Eventually, finally, each carrying an engine, aka an oar we set off to find "Harnser" She was sat, pulled up on a small sandy beach which once adorned the southern edge of the broad, long gone now, dug out and turned into yet more private moorings.  In order to move her Billy attached a short rope to each rowlock which we used those to drag her to the waterline. Once there we switched our efforts to the transom, pushing the boat like some dysfunctional motor car inch by inch into the water. It was much easier pulling with the ropes than trying to push! Slowly that part of the boat technically known as the front, at least to an eight year old, began to float and soon we were climbing over the transom, easier said than done, and shipping the oars. We'll row back to the boat, pick up the fishing rods and get the sail up once we get out into the open water Billy said. I wondered if this was the right moment to tell Billy that I had no idea how to sail a boat, in fact I'd only learned to row during a school trip to Butlins at Bognor Regis some weeks earlier. Billy pulled steadily out onto the broad. Oh crikey, he said. Nearly forgot, we'd have been in all sorts of trouble if I had. I looked at him blankly. With seeming nonchalance he stood up, reached under the forward thwart and pulled out a Fine Fare carrier bag inside which were two life jackets. I'll swear they were ex war department "Mae Wests" which draped over your head and then tied around your midriff.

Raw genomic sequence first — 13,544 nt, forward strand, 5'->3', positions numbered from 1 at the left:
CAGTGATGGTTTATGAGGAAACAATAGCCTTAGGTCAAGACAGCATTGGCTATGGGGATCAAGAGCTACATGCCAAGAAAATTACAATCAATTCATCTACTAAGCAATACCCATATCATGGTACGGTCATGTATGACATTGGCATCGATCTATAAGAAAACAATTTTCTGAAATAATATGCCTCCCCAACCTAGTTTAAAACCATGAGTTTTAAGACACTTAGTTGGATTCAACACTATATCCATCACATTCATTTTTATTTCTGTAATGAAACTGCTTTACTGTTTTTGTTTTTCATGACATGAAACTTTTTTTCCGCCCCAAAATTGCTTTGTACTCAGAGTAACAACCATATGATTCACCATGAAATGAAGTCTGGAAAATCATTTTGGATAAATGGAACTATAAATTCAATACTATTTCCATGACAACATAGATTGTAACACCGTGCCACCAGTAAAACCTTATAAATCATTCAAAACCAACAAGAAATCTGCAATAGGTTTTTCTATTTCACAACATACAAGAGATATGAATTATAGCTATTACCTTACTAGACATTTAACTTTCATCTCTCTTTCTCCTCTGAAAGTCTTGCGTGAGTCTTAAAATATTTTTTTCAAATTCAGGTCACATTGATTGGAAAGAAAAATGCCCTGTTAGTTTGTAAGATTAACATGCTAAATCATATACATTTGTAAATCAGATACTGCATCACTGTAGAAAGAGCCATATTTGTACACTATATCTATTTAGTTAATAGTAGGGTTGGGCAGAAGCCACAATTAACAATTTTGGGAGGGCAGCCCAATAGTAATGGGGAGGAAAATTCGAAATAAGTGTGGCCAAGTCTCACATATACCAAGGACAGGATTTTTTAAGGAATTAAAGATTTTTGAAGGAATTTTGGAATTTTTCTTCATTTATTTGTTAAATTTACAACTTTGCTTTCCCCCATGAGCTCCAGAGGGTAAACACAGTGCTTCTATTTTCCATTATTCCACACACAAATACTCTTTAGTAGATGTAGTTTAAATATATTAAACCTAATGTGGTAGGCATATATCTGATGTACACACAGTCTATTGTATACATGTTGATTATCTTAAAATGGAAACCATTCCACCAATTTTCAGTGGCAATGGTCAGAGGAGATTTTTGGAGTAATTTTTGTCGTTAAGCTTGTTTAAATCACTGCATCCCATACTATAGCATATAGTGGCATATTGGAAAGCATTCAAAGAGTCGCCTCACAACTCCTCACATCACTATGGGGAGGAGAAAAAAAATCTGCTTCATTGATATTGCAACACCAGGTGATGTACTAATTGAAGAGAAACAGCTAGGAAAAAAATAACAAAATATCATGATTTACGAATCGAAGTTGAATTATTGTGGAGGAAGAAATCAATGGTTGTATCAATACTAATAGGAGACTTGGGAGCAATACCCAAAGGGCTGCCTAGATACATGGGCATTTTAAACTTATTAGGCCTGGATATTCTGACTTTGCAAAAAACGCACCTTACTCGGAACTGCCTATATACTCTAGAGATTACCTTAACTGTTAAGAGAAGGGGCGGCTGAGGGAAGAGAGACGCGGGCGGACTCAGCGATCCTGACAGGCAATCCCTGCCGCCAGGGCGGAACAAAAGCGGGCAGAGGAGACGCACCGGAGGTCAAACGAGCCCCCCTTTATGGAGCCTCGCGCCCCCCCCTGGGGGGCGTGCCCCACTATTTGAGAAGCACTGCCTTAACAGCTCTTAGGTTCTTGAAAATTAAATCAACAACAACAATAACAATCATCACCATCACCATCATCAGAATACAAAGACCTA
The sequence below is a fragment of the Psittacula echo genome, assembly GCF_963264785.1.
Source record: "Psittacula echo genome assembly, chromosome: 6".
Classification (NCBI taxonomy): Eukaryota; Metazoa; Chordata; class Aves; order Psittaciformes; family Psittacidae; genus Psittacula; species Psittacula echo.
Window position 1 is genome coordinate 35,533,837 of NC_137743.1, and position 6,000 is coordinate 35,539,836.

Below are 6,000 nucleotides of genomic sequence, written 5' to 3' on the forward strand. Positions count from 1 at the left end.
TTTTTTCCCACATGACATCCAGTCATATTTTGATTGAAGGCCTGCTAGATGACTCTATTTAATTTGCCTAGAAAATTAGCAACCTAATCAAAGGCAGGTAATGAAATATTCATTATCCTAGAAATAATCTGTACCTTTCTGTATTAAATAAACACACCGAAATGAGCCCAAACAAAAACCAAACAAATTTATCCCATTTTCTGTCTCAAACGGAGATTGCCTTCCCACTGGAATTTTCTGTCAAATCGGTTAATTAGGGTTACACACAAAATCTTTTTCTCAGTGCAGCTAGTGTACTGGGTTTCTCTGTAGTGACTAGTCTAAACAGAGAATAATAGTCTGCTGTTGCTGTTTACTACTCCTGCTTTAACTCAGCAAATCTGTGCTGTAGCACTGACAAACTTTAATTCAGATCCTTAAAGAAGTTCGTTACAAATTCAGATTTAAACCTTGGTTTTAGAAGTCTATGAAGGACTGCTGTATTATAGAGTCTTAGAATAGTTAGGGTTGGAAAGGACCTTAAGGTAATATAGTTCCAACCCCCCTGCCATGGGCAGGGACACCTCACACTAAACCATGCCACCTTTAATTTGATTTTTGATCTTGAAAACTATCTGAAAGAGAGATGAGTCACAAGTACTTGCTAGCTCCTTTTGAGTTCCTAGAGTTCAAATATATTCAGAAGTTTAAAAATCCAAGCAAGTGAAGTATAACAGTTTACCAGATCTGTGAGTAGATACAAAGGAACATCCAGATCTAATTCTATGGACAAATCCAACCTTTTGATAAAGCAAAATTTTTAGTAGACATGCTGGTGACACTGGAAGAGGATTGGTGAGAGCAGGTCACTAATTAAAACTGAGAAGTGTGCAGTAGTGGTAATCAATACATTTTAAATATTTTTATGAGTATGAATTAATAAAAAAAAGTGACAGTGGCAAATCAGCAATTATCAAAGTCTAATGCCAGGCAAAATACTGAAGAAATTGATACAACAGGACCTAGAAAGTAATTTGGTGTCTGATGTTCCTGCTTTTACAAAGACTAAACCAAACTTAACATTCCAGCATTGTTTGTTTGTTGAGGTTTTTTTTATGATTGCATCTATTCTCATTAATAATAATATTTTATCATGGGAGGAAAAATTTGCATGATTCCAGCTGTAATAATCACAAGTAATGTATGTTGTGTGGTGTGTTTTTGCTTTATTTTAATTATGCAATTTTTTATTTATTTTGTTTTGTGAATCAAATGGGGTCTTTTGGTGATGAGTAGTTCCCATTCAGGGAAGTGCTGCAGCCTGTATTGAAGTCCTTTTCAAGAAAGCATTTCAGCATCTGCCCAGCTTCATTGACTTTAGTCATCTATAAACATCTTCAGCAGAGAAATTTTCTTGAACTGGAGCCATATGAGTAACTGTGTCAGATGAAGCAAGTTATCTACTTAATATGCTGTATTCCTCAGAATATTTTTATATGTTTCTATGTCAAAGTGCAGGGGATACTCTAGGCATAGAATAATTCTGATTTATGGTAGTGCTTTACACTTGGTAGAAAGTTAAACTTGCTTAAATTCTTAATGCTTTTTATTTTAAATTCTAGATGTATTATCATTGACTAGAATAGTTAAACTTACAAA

We'd have been done for sure If we turned up at the boat without life jackets Billy said, Uncle Jonny would have grounded us for a month. Billy continued to row us around the edge of the broad the short distance to the house boat and as we glided slowly towards it Uncle Jonny appeared on deck, taking Harnser's forepeak in his giant hand and guided us alongside. He lowered a canvas work bag and matching rod bag down which Billy stowed neatly along the starboard gunwale and a small plastic margarine tub with holes melted in the lid which Billy explained was full of worms. Next came a rudder, which Billy, with some effort lifted over the stern and did something which he tried to explain with gudgeons and pintles and then finally came the mast, with main sail and boom lashed to it which dropped through a hole in the forward thwart and into a block below. Next came a little reorganisation. Billy directed me to the centre thwart whilst taking position in the stern. He undid a pair of ties which lashed mast, sail and boom together then untied a knot at the base of the mast and unhooked the rope from the cleat and slowly fed that rope, hand over hand up the mast and as he did so the boom gently lowered. He took hold of it as it came down and then let go of the rope and it flew up the mast and through an eye near the top, catching it neatly as it fell back to the deck. He tied the rope to the rear cleat to lock off the boom just as the wind caught the sail and it began to fill. We'll drop the centreboard later he said, we don't need it yet with the wind abaft. We were just about to cast off when Aunt Mary appeared with a small basket covered with a tea cloth. A bite and a drink to keep you going she said.

As the melodic chimes of the cabin's mantle clock struck the half hour Uncle Jonny gave us a gentle push and we were away. 10:30 said Billy.

Perfect.